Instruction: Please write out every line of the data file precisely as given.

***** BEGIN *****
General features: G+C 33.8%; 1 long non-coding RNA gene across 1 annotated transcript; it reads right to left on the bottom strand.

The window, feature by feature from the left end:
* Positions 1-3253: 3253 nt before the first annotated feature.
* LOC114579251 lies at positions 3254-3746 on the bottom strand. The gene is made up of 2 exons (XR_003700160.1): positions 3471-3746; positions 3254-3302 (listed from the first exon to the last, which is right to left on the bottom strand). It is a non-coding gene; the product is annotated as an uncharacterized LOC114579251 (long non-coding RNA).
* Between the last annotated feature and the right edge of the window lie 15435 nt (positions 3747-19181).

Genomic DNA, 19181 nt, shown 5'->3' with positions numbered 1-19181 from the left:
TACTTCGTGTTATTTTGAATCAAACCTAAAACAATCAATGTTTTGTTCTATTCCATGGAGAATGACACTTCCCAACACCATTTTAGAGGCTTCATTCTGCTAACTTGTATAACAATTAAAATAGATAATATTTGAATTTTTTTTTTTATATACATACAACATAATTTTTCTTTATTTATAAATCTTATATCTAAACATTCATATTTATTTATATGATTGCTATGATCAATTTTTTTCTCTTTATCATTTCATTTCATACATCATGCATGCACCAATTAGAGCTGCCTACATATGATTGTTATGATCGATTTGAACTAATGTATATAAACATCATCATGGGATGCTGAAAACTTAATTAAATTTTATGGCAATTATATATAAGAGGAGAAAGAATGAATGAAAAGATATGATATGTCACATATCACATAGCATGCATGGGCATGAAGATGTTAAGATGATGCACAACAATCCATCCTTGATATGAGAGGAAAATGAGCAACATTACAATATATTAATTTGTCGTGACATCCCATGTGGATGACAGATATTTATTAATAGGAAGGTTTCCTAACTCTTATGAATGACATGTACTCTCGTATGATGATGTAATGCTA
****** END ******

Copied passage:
General features: G+C 33.8%; 1 long non-coding RNA gene across 1 annotated transcript; it reads right to left on the bottom strand.

The window, feature by feature from the left end:
* Positions 1-3253: 3253 nt before the first annotated feature.
* LOC114579251 lies at positions 3254-3746 on the bottom strand. The gene is made up of 2 exons (XR_003700160.1): positions 3471-3746; positions 3254-3302 (listed from the first exon to the last, which is right to left on the bottom strand). It is a non-coding gene; the product is annotated as an uncharacterized LOC114579251 (long non-coding RNA).
* Between the last annotated feature and the right edge of the window lie 15435 nt (positions 3747-19181).

Genomic DNA, 19181 nt, shown 5'->3' with positions numbered 1-19181 from the left:
TACTTCGTGTTATTTTGAATCAAACCTAAAACAATCAATGTTTTGTTCTATTCCATGGAGAATGACACTTCCCAACACCATTTTAGAGGCTTCATTCTGCTAACTTGTATAACAATTAAAATAGATAATATTTGAATTTTTTTTTTTATATACATACAACATAATTTTTCTTTATTTATAAATCTTATATCTAAACATTCATATTTATTTATATGATTGCTATGATCAATTTTTTTCTCTTTATCATTTCATTTCATACATCATGCATGCACCAATTAGAGCTGCCTACATATGATTGTTATGATCGATTTGAACTAATGTATATAAACATCATCATGGGATGCTGAAAACTTAATTAAATTTTATGGCAATTATATATAAGAGGAGAAAGAATGAATGAAAAGATATGATATGTCACATATCACATAGCATGCATGGGCATGAAGATGTTAAGATGATGCACAACAATCCATCCTTGATATGAGAGGAAAATGAGCAACATTACAATATATTAATTTGTCGTGACATCCCATGTGGATGACAGATATTTATTAATAGGAAGGTTTCCTAACTCTTATGAATGACATGTACTCTCGTATGATGATGTAATGCTA